Because of today’s intense level of competition, it is easy to forget sportsmanship that is oft lacking these days. Sometimes, in the heat of the battle, people lose it or forget themselves.
Also recently, Carolina Panthers quarterback Cam Newton was too down following their Super Bowl loss to Denver that while addressing the media post-match, he used mono-syllabic answers and walked out after hearing the Broncos’ Chris Harris talk about their game plan and how they stopped the potent Panthers team.
I think that just as there are preparations for post-game victories so must there be for losses. Especially the painful ones.
I recall how during the finals of UAAP Season 77, NU head coach Eric Altamirano made a mental note of shaking FEU counterpart Nash Racela’s hands with seconds left to spare during their historic championship. “I knew when that buzzer sounded, everyone will be trying to hug one another and so on so I made sure that even before the game ended, I shook Coach Nash’s hand.”
Sometimes the best end to any game, no matter how hard fought, is that gesture of class. A handshake. Consoling a vanquished opponent. Taking a knee. Or even not taking that inadvertent last shot (or not) just to pad one’s stats.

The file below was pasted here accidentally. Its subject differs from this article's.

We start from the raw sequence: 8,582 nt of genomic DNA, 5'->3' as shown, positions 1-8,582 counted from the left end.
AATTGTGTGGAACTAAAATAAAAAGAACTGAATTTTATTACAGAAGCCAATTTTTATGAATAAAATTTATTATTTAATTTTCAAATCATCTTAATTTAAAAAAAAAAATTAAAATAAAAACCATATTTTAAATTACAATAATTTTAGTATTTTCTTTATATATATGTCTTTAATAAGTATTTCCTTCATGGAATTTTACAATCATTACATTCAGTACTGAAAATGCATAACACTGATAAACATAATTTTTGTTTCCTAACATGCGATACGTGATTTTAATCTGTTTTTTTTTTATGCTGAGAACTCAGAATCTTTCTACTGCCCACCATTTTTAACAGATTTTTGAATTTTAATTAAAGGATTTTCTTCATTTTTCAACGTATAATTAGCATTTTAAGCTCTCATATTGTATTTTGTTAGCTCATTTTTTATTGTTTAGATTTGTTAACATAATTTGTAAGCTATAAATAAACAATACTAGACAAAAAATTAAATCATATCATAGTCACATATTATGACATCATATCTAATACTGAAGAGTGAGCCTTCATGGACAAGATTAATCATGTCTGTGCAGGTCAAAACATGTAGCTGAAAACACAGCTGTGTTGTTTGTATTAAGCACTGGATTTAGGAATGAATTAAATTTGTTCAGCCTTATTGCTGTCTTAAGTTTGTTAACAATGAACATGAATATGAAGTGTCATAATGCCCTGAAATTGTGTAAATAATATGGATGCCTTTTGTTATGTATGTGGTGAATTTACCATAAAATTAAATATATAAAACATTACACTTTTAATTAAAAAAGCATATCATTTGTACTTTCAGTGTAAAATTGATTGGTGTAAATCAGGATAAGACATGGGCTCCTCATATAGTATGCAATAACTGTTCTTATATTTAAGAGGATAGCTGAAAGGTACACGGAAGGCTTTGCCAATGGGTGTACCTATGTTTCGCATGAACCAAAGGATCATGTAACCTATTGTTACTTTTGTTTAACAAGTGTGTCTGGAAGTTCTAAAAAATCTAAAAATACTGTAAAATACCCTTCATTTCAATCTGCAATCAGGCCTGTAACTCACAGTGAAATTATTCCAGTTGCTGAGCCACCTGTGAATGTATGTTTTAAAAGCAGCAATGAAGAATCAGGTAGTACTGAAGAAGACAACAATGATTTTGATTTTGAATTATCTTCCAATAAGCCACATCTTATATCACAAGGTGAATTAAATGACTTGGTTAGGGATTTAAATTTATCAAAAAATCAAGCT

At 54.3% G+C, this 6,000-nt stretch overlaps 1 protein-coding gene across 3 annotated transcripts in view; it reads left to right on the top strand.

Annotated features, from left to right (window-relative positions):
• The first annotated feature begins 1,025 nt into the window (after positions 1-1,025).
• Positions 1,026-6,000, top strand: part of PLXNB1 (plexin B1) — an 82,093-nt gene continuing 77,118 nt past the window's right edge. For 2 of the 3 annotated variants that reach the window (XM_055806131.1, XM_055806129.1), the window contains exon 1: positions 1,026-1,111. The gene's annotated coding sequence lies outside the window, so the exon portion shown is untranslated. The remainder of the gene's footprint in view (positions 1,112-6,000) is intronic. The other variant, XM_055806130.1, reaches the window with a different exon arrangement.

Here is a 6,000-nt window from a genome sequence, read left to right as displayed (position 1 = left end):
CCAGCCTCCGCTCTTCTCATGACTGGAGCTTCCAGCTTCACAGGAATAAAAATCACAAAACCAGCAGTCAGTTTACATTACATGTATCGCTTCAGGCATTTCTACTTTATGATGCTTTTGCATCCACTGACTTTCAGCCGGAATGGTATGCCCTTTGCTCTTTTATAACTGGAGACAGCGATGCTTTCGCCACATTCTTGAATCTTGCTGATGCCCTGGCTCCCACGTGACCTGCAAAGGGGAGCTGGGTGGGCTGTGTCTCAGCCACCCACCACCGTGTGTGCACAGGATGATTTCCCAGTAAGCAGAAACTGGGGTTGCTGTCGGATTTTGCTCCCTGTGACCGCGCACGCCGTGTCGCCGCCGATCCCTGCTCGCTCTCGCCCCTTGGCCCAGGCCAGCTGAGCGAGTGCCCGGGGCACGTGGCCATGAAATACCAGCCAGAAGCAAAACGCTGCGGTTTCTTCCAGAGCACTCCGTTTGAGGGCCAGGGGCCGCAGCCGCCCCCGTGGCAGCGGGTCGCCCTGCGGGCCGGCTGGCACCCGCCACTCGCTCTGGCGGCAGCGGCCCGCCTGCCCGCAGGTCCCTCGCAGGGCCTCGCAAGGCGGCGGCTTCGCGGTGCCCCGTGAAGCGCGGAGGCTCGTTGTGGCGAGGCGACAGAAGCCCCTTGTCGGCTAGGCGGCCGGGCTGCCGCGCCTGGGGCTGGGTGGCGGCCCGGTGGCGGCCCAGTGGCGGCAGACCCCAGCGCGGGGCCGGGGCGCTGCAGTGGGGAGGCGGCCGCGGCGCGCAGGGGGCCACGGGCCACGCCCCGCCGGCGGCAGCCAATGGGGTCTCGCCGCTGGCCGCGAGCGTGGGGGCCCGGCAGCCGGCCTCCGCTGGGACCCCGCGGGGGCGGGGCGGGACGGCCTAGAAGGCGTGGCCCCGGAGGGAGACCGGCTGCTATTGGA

Saturday, March 26, 2016
As a youngster, there were three footballers I who I watched if they were on television -- Franz Beckenbauer, Pele, and Johan Cruyff.
Beckenbauer was fundamentally sound and played simple but effective football. Pele had great skill and he played with a lot of flair. Johan... was doing things we didn't see anyone do. That Cruyff Turn? That was just one of them. His uncanny dribbling skills. Wow. He played with great intelligence, a keen understanding of the game. If others used speed and strength to get by defenders, Cruyff used guile, smarts, and lots of crafty dribbling. He was amazing to watch.
Even as I began to root for Liverpool, I also liked watched Ajax Amsterdam. I never got a LFC shirt as a youngster but the first ever football shirt that I bought? Ajax. And I still have that to this day even if it doesn't fit me at all.
I tried my best to copy him on the pitch but well... let's leave it at that.
But Johan Cruyff... total football indeed.